One of my first lessons is goal setting. I use imagery in the activity, a technique highlighted in the article 'Time Travel. The Key to Financial Security' written by Dan Kadlec earlier in the year. As opposed to discussing artificial goals such as graduating, going to college, getting married, etc - - my activity is designed to engage the students into imagining how they want to live their own lives in much greater detail. In this activity, I ask the students to close their eyes, imagine they are 35 years old, and I then guide them through a long series of prompts such as "You are walking into work. What does it look like? What kind of people do you work with? What do you wear to work everyday?" They consider what their home looks like, how long their work hours are, what they can afford to do for fun, etc. The intention is to guide them through every detail of a day in their life in the future that they most desire. Immediately after the exercise, the students write each detail down.

For homework, the students are to draw a picture or find a picture that best illustrates a vision of that life. The next day the picture is checked for completion. In class we learn how to establish short term, intermediate, and long term SMART goals designed to get them to that ideal day at age 35. Finally, I tell the students to take the picture home and put it somewhere in their home where they can see it everyday so they have a picture of what their life goal is, inspiring them everyday to work toward their goals.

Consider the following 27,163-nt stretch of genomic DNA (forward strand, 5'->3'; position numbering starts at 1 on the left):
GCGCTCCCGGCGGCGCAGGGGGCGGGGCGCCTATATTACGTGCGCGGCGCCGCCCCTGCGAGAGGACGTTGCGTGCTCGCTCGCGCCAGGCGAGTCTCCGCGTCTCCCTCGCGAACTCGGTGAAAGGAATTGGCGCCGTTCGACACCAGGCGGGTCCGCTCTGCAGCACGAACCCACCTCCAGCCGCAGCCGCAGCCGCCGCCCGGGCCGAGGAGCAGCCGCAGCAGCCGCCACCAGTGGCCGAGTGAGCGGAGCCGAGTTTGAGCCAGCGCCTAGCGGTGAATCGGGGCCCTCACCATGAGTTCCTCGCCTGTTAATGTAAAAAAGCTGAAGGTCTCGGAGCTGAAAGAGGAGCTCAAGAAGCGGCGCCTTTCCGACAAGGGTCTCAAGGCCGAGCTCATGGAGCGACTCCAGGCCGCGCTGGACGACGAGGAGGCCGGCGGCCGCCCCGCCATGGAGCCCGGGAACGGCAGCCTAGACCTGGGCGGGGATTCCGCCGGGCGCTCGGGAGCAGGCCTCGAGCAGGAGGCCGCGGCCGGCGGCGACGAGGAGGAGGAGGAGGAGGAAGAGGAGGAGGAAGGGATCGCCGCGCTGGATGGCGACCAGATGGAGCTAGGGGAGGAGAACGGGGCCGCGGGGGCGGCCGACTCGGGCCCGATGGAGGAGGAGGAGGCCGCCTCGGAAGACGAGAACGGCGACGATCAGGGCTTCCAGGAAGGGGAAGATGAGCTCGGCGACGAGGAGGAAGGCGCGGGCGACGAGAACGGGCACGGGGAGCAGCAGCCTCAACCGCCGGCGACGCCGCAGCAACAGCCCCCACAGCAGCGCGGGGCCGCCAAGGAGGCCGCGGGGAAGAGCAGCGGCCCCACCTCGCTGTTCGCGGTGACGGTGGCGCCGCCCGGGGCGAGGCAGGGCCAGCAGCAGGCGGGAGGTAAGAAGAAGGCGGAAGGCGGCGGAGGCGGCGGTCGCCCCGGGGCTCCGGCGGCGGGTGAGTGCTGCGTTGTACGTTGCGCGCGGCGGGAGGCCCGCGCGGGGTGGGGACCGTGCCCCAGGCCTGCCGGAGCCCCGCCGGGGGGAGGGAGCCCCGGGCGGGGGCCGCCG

These are just two examples of how I use homework. Stacey Roshan introduced me to flipping, which I will use from time to time, and I love the extended learning opportunities created by Khan Academy.

Wednesday, August 3, 2011

Here we go...

Finally, August is here. For me, this means the fun is about to begin. I am ready to apply the fresh ideas from my summer reading into my lessons. I am eager to see the looks on the kids' faces when they experience a lesson that makes a difference to them, especially when it is the product of my summer learning. With that said, I am most excited about watching my students play Awesome Island, and the engaging atmosphere that comes with it.

I have to say that my favorite summer tip came from Stacey Roshan, who uses 'flipping' in her course. There are numerous possibilities that come with finding or creating Khan Academy type videos for your coursework. Downloadable video's for our students provide the opportunity for flipping, anchor activities, differentiated classroom approaches, homework, among other techniques. If you go to the Khan Academy website, you can see for yourself in the Finance Section, as well as the Valuation & Investing Section, the educational videos that are going to be helpful for Personal Finance and Economics students. For those of you who do not teach Finance or Economics, you will be pleased with the videos designed for other content areas such as math, science, and history.

Please share how you made yourself better this summer in the blog response below so you can better others, as I will pass on your learning via this blog and the Awesome_Island Twitter account.